The Biggest Threat to Your Business

I was talking to a client recently about their business, and I asked them one of my favorite questions:

“How do you get customers for your business?”

He paused for a moment, and told me his method.  Now, it wasn’t the worst method I’ve ever heard, but it wasn’t consistently producing him the customers he wanted in his business.

After he was done explaining how he got customers, I asked him, “How much is it costing you to get a customer?”

After looking at me quizzically for a few moments, he admitted he didn’t know.

He was throwing 10’s of thousands of dollars per year at a strategy with no viable way to track its’ effectiveness.

The lack of understanding of your customer journey is the single biggest threat to you growing your business where you want it to go.

I’m talking about where your leads come from, at what cost, the customer conversion % and the lifetime customer value.

Traditional marketing (radio, TV, etc) doesn’t allow you to truly know your metrics.  Sure, you know the cost to put your message in front of their audience, but you don’t know how many people responded to the message and/or converted to becoming a customer.

This is one of the key powerful elements of Facebook Advertising… You get all the data!

Not only do you know your ad spend, but you see how many clicks, leads, and customers you got in your business.

Take a look at this screen shot of a Facebook ad campaign that I’ve been running for only a few days.

You can see the cost per click (28 cents), 313 total clicks on the ad, 3 purchases.  This ad also generated 96 leads (not shown) at a cost of under $2.50 per lead.  Powerful stuff!

So here are 2 important metrics you need to know in your business:

Cost per lead

What does it cost you to acquire a lead?  Regardless of online or offline strategy, this is a crucial number to track.

Luckily, Facebook advertising makes it very easy (if you set it up correctly).

Here’s a tip for you:

Isolate out your lead actions so you know this # more clearly.

If you’re running traffic from a few different sources online (say, a blog post, a mailing list AND a FB ad strategy), send them to different landing pages so you can track opt-ins (a.k.a. “leads”) accurately.

If you were to run a newspaper ad or a direct mail piece, put a different phone # as the call to action so you can track calls to that # specifically (compared to a normal office phone #).

Depending on your advertising strategy on Facebook, it’s possible to get leads anywhere from around $1 to as much as you want to spend.

You might be thinking, what is a good “cost per lead” that I should shoot for?

My answer is, “it depends.”  It depends on what you’re selling, what % are buying it, and the Lifetime Customer Value (LCV) which tracks lifetime sales, up-sells, repeat purchases, etc.

So if you have a core service that is $1,000, and you close 1 out of every 10 leads you get, then you can spend up to $100 per lead ($100/lead x 10 leads = $1,000 ad spend; you close 1/10 leads for $1,000 product and you’ve broken-even).

What if you could get those 10 leads for $50/lead instead?  Well, you’d get 2:1 on your advertising budget and you’d do that all day.  In reality the ROI can be much better than that, but it’s a good starting point.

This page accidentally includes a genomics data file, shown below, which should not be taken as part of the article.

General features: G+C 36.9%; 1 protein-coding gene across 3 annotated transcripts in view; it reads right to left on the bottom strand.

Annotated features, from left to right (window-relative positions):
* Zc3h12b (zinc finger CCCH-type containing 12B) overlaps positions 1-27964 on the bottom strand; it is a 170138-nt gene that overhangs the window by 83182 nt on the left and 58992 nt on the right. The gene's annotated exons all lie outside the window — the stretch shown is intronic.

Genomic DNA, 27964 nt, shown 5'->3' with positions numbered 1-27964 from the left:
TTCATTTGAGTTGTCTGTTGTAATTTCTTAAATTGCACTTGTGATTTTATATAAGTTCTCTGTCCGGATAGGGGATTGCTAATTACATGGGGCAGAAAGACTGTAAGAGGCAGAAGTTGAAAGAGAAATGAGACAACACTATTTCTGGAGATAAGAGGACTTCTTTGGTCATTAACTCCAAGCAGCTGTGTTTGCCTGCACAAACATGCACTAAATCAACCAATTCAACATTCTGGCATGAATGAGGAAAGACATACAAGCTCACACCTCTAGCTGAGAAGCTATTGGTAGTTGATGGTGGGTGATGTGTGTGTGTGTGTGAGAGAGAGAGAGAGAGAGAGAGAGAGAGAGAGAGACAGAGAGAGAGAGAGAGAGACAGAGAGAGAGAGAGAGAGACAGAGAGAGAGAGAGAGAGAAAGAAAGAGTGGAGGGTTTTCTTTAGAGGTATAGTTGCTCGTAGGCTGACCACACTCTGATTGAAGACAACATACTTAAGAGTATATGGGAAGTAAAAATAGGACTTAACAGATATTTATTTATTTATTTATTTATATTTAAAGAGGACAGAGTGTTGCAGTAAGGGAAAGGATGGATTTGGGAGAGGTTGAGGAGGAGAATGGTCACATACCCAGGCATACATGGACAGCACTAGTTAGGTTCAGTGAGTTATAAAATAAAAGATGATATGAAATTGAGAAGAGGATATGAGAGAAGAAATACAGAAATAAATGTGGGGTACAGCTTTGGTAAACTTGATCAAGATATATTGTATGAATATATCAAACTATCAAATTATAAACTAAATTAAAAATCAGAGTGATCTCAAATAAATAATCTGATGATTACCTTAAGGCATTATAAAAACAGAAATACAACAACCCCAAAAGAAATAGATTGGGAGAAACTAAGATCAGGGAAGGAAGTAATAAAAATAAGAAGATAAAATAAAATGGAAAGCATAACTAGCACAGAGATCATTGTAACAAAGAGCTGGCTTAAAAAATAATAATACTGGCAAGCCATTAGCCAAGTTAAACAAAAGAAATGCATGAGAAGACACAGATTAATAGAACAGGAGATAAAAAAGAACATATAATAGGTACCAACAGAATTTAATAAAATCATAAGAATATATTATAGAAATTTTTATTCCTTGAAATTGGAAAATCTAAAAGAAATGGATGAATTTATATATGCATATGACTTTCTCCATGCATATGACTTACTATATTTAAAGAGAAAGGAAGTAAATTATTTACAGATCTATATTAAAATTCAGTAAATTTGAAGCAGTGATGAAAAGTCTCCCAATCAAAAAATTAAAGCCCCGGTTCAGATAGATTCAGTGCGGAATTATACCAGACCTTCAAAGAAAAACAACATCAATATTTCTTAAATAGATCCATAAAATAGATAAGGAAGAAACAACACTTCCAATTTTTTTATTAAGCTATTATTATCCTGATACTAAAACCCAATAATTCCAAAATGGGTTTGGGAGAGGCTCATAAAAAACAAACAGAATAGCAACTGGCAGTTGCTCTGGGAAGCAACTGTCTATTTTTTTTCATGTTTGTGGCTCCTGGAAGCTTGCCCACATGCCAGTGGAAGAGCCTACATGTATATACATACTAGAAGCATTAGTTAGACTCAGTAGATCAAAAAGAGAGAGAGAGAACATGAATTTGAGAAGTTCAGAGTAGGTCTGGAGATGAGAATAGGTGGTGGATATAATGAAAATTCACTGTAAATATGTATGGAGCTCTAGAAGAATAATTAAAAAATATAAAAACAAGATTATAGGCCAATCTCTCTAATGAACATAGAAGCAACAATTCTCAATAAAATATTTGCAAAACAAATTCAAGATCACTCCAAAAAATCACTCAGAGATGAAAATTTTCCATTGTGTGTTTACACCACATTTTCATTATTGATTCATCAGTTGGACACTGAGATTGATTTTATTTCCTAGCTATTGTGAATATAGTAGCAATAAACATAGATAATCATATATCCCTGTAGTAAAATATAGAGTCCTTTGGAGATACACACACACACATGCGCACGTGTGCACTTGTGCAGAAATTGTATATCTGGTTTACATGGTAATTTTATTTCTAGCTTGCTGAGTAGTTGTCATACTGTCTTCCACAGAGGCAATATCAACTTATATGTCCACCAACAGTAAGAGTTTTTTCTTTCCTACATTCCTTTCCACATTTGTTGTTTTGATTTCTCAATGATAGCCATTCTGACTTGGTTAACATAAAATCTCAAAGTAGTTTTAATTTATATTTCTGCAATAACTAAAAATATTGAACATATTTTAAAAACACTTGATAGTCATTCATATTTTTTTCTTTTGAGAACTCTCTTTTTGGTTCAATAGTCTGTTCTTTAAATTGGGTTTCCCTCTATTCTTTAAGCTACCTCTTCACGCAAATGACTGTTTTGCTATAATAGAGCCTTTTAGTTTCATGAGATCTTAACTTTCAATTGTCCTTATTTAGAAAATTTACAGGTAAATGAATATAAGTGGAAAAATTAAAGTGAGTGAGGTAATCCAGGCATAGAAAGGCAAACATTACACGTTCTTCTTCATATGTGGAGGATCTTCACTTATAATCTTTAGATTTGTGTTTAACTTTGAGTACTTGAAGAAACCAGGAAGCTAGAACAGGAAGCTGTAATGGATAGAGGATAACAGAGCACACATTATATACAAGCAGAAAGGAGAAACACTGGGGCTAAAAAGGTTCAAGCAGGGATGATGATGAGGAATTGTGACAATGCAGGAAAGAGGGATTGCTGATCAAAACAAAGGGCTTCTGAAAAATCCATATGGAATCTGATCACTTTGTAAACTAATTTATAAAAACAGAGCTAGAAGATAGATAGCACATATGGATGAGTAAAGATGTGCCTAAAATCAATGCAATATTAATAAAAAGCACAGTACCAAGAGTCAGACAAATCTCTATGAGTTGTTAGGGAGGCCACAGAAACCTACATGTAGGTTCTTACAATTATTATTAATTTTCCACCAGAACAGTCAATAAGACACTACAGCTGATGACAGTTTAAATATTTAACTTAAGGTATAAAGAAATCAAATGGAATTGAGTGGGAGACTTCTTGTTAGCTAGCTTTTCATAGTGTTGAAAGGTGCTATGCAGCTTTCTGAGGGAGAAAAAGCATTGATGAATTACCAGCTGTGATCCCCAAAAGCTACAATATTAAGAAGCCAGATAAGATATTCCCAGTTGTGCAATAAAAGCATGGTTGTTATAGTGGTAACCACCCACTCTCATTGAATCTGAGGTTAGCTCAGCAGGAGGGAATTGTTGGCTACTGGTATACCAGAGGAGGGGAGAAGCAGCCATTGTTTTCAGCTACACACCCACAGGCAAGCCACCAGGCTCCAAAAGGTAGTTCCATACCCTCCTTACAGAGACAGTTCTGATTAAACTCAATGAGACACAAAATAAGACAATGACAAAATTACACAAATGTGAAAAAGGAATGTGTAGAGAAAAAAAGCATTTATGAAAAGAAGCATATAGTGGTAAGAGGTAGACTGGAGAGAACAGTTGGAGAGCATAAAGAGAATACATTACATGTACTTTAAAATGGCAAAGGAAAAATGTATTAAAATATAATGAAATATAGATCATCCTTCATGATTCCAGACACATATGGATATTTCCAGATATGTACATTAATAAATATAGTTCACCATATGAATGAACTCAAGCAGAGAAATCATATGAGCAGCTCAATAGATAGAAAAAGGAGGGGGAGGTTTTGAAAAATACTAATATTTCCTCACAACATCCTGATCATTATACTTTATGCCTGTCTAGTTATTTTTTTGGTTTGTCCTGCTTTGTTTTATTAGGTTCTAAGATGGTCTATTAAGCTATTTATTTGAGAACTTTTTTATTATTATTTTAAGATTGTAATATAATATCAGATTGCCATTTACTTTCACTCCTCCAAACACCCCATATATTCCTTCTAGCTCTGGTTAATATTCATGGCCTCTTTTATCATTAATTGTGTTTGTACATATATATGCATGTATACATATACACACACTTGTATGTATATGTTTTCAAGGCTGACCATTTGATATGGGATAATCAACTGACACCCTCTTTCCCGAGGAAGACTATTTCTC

What if you’re running a webinar getting $4 leads?  100 leads would cost you $400 in ad spend.

100 leads x $4 leads = $400 for 100 leads

 If you have a standard show-up rate of around 20% you’d get $20 people on your webinar.

100 leads x 20% show-up rate = 20 attendees on your webinar

If you close 10% of them into your product or service (let’s say that’s a $500 mini – course), that’s 2 people buying your course

20 attendees x 10% conversion = 2 customers at $500/each

So, in this example you spent $400 to make $1,000.  Better than 2:1 ROI on your marketing dollars.

Lead Conversion %

The next thing to look at is Lead Conversion %.   If you had 10 people to talk to about your product or service (either online or offline), what % would you convert to customers?

Let’s say you are a service-based business that has a core service where you make anywhere from $10,000 to $12,000 per procedure.  If 10 folks came into your practice that needed what you offer, what % do you think you could convert?  (You should know your metrics, by the way).

If you close 10%, you should be spending up to $1,000 per in-office consultation.

The Multipliers

Ok, here’s the fun part.  Once you really know your data you can start to play with the multipliers.

Let me explain.  If you had 10 leads and you closed 10%, you’d have 1 customer.  But what if you could up your closing % to 20%?  You’re already spending the money to get the leads, but now you are increasing your close % and you’re doubling your money.

What if you offered an up-sell?  If you had 10 leads, and now you’re converting 20% (2 customers), but one of those buys an “up-sell” that is 2x the price of the first offer?  Can you start to see how this can help your business?

Do you have any down-sells?  If you had 10 leads come in, 2 buy (yay!) but I’m more concerned about the 8 that didn’t buy.

Why didn’t they buy?  Do you know?  Have you asked them?

If it was a price-based objection, do you have any down-sells that could keep them as customers?

You see where we’re going here?

Achieving a clear vision and strategy is crucial for you to optimize the value you provide to each customer.

If you need help figuring out your customer journey, drop me a line on Facebook or in the comments below. I’d be glad to help you audit your process and identify the gaps.

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